This story is not specific to me, but to all my classmates given the current environment. COVID-19 has impacted the entire nation in a way that no one could have predicted. I work in banking, and my profession is considered “essential needs,” so traveling to and from the office is not only allowed…it’s expected. Coping with an increased workload during this unprecedented time while managing classroom instruction and homework now provided in a radically different format has been a challenging growth experience.

What advice would you give to a student looking to enter an executive MBA program?

  1. Make sure you are at a place in your career where you have a work-life balance schedule that will allow you to devote extra time and energy on a project that will require attention most weekdays and weekends.
  2. Despite the need to complete all the assignments, study, and focus on the academic requirements, remember there is a social learning component to the program. I would encourage all executive MBA candidates to spend as much time with their classmates as possible. There is so much to be learned academically, professionally, and socially from your fellow MBA students.

What is the biggest myth about going back to school?

“If you don’t go right after undergrad you’ll never go”

This was not the case for me, as I am currently enrolled in a post-graduate program. However, one aspect of the myth is true in that it took me longer than I had hoped it would to convince myself to go largely because I was trying to find the “perfect time.” In truth, there is no “perfect time.” After enrolling in the program, I now more than ever realize there is always something else I could be doing, but the decision to go back was a priority for me, and I committed to giving it all of my attention. The only positive caveat I would add to this myth is that going back to school later in your professional career can deeply enrich the experience. The skills and professional/life wisdom you acquire with age are assets that you bring to the program and share with your cohort.

Which MBA classmate do you most admire? I admire Cihan Uzinipar. Cihan is extremely academically accomplished already in that he has a Ph.D. in Polymer/Plastics Engineering. I have become friends with Cihan and learned that his motivation in obtaining his MBA is a combination of a thirst for more knowledge as well as professional development. Cihan is also a very new father and only recently within the last six months moved to Atlanta. His already accomplished career in addition to a very active personal life is admirable and motivates me to work hard, as it confirms that you should never settle or give up on your goals. The only thing that can stop you, in the end, is yourself.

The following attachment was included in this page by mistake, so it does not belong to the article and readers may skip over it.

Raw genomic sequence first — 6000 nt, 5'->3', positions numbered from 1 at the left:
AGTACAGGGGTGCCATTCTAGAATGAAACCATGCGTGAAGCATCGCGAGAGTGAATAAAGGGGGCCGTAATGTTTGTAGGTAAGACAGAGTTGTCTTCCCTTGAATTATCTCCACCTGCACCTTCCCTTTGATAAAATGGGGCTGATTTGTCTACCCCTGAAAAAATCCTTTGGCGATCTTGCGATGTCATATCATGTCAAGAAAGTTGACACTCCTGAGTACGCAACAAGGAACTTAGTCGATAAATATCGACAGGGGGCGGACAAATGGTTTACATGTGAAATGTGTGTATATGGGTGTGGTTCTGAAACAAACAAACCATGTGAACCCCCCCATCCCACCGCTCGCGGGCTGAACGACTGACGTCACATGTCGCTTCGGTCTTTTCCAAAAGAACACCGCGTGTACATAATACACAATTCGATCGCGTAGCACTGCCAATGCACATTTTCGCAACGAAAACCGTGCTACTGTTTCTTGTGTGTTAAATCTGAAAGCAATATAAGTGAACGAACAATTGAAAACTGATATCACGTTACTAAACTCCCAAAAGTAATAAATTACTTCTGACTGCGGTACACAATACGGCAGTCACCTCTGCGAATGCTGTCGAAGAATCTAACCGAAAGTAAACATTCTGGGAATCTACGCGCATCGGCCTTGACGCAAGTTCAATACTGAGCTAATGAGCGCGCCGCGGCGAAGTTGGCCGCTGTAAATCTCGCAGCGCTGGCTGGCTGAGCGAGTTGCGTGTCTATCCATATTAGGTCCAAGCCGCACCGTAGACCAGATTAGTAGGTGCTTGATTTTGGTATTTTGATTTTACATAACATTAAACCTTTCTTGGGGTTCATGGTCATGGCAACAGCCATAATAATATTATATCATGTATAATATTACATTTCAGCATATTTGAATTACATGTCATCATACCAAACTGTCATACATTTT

“I knew I wanted to go to business school when….I told myself in high school that I wanted to be a “business executive.” My family has always instilled within my sister and me a drive to succeed and to push ourselves to grow. When I was younger and contemplating this, I recognized how hard-working and influential business executives were in my town and in most communities. Ever since then, I have wanted to go to business school to count myself among them one day.”

What is your ultimate long-term professional goal? My long-term professional goal is to work in a business strategic capacity for a Fortune 500 company before becoming a chief operations officer at a firm and then opening my own company with a business partner.

In one sentence, how would you like your peers to remember you? I want my peers to remember me as someone who consistently wants those around him to succeed as much, if not more than him, and was always willing to help them achieve this.

What are the top two items on your bucket list?

  • Skydive
  • Visit South Africa

What made Cornelius such an invaluable member of the Class of 2020?

“Cornelius has been a wonderful addition to Scheller’s Executive MBA program. He has more than 10 years of experience in the banking industry and is currently the Chief Credit Officer at American Commerce Bank. He brings a wealth of knowledge, experience, and passion to all of his classes. In particular, in the core finance class, his insights into financial markets has stimulated great class discussions, especially around the impact of Covid-19 on financial markets. On a personal level, Cornelius is charismatic, hardworking, and a great teammate.”

Jonathan Clarke, PhD
Associate Professor of Finance
Scheller College of Business
Georgia Institute of Technology